Learning Tarot “properly” is something I keep putting off, so given the success of the randomised prompts from books, I thought it might be worth integrating some of it into my writing practice. How exactly this plays out will be something to experiment with, but if nothing else it will drive familiarity with the cards.

For convenient linkability I’ll use the cards descriptions from www.learntarot.com (the author of that site also has a book that I’ll be consulting).

Today I drew a pair of cards:

A core theme of the high priestess is intuition and mystery, paying attention to the subconscious. Actions listed include “Using your intuition” and “Seeking guidance from within”. She is described as “the guardian of the unconscious”.

The two of pentacles is, among other things, about fun and flexibility. Actions include “going with the flow” and “doing something you enjoy”. The two of pentancles is described as “There is nothing quite like the feeling of being graceful and effective at the same time.”

This puts me in mind of Focusing and Alexander Technique, two things which are fairly central to my current pursuit of emotional awareness and embodiment work. Focusing is using your bodily sense to learn about your emotional state, while this sort of graceful and effective movement is a key feature of Alexander Technique.

The other thing that is interesting in this link is the idea of “having fun”. How do you know when you’re having fun? This isn’t a rhetorical question. What does “fun” feel like?

I don’t know either to be honest. I’m not very good at fun. I can do interest, I can do spontaneity, I can enjoy things, but fun is weird for me. I’m hoping Focusing will help me unpack that a bit, by paying more attention to the phenomenological character of enjoyment and leaning into it a bit (and yes, I am aware that the fact that “How do I have fun? Let’s learn more phenomenology!” is very much part of the problem. I am not good at either of these cards, which is part of why they are interesting).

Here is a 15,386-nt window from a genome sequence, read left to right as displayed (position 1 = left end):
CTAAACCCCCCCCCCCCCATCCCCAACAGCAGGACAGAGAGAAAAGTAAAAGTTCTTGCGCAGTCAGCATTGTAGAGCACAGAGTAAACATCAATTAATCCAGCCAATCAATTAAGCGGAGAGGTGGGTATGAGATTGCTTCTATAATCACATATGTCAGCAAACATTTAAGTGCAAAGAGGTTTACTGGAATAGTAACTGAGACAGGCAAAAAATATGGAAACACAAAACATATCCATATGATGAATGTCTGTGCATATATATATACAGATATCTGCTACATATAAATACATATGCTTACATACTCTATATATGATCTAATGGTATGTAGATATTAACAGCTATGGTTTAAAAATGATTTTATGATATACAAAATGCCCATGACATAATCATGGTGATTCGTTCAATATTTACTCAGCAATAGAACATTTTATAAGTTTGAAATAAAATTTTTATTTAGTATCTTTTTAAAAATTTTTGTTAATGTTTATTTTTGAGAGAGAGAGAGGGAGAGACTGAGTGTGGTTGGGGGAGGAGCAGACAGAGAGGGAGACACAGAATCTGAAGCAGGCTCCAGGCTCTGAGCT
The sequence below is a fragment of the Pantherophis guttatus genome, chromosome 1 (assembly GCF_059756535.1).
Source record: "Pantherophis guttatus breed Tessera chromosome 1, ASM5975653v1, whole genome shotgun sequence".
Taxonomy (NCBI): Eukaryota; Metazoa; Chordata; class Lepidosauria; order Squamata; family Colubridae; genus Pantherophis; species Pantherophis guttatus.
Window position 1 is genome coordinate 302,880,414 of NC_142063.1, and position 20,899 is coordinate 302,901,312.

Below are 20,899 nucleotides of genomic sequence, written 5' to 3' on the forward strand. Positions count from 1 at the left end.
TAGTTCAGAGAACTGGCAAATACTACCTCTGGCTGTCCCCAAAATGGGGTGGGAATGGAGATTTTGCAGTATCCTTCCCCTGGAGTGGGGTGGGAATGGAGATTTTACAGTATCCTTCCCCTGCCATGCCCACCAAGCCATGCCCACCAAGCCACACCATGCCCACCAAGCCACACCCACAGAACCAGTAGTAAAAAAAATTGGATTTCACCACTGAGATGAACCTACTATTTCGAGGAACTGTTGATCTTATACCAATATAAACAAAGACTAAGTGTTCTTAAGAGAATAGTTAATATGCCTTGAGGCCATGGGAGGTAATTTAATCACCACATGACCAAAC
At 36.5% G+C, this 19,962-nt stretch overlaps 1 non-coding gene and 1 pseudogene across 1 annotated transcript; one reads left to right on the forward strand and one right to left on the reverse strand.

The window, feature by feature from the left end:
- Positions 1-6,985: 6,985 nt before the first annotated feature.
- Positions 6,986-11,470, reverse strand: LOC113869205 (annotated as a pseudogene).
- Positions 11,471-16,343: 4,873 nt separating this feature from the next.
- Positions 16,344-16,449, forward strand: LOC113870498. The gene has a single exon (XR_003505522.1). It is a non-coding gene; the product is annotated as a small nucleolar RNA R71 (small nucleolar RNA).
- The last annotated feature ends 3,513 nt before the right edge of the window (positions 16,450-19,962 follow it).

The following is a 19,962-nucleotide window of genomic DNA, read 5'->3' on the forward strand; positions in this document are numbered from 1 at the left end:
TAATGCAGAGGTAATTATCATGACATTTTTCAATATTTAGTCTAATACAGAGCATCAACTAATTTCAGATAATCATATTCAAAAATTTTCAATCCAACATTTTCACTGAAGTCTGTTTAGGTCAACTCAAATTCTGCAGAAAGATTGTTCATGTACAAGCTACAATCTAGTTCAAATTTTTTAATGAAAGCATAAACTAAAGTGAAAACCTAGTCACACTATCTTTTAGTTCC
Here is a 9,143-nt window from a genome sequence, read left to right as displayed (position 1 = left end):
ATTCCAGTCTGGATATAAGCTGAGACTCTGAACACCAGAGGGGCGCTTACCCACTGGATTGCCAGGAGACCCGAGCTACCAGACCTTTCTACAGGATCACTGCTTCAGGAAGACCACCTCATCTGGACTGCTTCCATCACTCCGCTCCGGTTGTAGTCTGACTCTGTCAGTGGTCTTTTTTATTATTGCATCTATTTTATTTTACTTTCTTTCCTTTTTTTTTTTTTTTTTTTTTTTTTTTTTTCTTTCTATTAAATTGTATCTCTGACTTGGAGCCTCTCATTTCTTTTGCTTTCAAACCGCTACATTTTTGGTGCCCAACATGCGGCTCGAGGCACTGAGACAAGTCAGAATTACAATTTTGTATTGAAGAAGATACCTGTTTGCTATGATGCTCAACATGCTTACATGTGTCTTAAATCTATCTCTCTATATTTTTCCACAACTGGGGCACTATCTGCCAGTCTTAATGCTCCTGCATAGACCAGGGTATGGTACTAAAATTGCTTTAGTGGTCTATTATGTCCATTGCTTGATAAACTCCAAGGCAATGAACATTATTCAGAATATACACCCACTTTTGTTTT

I suspect that fun is only visible to you after the fact. If you’re too self-conscious about the fact that you’re having fun, you’ll forget to have fun. Overthinking is a brake on your ability to have fun.

This is part of why the two of pentacles puts me in mind of Alexander Technique. If fun is primarily an embodied state, then the half of you that is embodied is much more able to have fun than your cognitive half. Peter Nobes (my Alexander Technique) teacher relates a story of a standup comic: “Are there any intellectuals in the room? Raise your hand.” (nobody raises their hand) “Good. Intellectuals don’t know how to laugh. They just sit there and stroke their chin and go ah yes I see that’s very funny”. Highly relatable.

One of the ways I have been deploying both sides of this recently - Focusing and Alexander Technique - is to try to have more fun doing exercise. Doing exercise not because I think I should exercise, but because my body invites me to do so and to enjoy it. Using exercise as a way to engage with my embodied self, and to drop into a flow state. So far it hasn’t resulted in a massive amount of exercise, but I’ve done some most days, and the amount I am doing seems to be going up over time rather than down, and at no point have I done any exercise and resented it. This is pretty amazing, and makes me think there might be something to this human notion of “fun” you people are always going on about.